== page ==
sons, brothers, or boyfriends — who have a vested interest in

women’s careers.

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RCN’s Eileen Gabriel

Start-ups can be fun to work for, says Eileen Gabriel,

formerly the vice president of information services at Toys ‘R Us, now

the new chief information officer at RCN. A workplace with high

energy, camaraderie, and a breathless exhilarating pace — it can

arouse one’s very best efforts.

RCN can hardly be considered a start-up. With $3.8 billion in cash and

3,600 employees, it provides local and long distance phone, cable

television and its rcn.com Internet services to the area from Boston

to Washington, D.C. in the east and San Francisco to San Diego in the

West. But compared to its elders in the telecommunications industry,

the Carnegie Center-based RCN is a mere child, and indeed is often

described using the metaphor

of David against the Goliaths.

RCN’s founder, CEO David McCourt, is cast as David in the stone

hurling story. And though he has not actually felled any

telecommunications giants, he is growing his company at a breakneck

pace and maneuvering his forces to take advantage of its size. Because

RCN started from scratch, it is not stuck with outdated legacy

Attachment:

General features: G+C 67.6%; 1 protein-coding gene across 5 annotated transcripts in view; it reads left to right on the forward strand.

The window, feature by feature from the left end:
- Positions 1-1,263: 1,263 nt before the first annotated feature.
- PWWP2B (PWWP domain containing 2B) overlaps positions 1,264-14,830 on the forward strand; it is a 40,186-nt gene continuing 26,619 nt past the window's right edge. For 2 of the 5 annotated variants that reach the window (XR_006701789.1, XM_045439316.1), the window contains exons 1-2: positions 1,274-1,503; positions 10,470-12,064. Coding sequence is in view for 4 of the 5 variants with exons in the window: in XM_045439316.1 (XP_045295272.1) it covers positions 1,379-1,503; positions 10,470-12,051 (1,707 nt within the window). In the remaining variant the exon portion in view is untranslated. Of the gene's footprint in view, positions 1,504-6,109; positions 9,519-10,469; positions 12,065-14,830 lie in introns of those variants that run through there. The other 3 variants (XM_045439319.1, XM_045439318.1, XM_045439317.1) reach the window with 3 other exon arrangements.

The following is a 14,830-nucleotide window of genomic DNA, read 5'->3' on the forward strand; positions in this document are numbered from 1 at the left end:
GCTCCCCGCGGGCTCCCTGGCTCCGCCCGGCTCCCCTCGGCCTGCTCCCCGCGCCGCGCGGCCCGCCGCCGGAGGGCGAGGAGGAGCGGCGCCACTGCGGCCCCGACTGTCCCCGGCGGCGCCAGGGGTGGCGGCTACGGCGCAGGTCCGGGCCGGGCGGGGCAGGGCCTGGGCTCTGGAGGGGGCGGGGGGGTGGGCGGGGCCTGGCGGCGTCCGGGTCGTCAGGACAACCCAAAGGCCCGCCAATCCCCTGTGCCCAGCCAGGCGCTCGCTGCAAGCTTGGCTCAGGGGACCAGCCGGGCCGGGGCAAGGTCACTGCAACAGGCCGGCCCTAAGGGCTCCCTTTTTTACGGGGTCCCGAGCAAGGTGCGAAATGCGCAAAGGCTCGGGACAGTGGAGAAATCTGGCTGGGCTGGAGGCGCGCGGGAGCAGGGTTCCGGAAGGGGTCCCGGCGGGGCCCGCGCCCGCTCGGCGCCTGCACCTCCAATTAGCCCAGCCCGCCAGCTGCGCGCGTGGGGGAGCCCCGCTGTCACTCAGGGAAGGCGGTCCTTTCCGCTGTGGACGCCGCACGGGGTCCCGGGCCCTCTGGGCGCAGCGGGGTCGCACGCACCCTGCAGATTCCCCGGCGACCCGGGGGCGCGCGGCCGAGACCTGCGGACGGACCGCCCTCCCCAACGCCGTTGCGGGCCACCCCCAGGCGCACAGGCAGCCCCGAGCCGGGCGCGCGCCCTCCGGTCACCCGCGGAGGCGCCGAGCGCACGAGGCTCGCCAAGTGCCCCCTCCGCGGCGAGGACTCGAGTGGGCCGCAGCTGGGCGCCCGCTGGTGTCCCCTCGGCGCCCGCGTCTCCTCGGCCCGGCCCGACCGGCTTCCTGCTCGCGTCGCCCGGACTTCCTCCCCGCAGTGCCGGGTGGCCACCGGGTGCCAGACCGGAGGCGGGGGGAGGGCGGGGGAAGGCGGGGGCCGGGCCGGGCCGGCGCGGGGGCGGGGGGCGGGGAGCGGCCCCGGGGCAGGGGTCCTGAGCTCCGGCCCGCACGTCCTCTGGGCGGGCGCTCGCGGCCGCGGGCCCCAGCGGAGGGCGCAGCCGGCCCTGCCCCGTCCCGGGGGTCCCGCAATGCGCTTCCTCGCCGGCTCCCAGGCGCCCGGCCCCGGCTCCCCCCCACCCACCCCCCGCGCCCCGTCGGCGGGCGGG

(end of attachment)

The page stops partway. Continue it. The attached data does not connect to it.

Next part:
systems, so he hired someone outside the industry to set up a

seamless, single computer platform for all of RCN’s bundled services.

"He wanted to be sure we don’t make large decisions geared towards

today, but towards tomorrow," says Gabriel. "I think he did not want

someone who had a strong opinion already on the way telecommunications

should be."

RCN started out as a rural telephone company in Pennsylvania’s coal

country. Now it claims to

be the nation’s first and largest single-source, facilities-based

provider of bundled communications services to the residential market,

and the nation’s largest targeted Internet service provider (ISP),

with all of its customers strategically clustered. Microsoft

co-founder Paul G. Allen has agreed to invest $1.65 billion in RCN,

which will pre-fund the construction of a network to 4.5 million homes

through 2003 plus the building of 1 million-square-foot corporate

headquarters in Mercer County or Bucks County.

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Growth Outside the Box

Gabriel’s job is deploy an integrated systems platform that supports

RCN’s bundled service offerings and manages customer relations.

"Eileen’s role in what we are doing now is key," says Valerie Haertel,

senior vice president of investor relations and corporate

communications. "We are integrating all of our systems so we have a

seamless customer care support system for billing purposes and

customer care. What we are offering is bundled service and cable TV

and high speed internet access on a cable modem. This is unique

because those are three separate businesses, and we are doing them

under one umbrella in the residential marketplace, and offering them

under one bill."

RCN now is very similar to what Toys R Us used to be, says Gabriel. "I

was at Toys R Us during its tremendous growth period and I remember

those years very fondly," Gabriel says. "As growth slowed down at Toys

‘R Us, I realized I missed the excitement and invigorating atmosphere.

As tiring as it was, and as hard as it is on you physically,

emotionally, and mentally, that is the environment I really enjoyed.

RCN was a perfect choice. Not only is this business being built on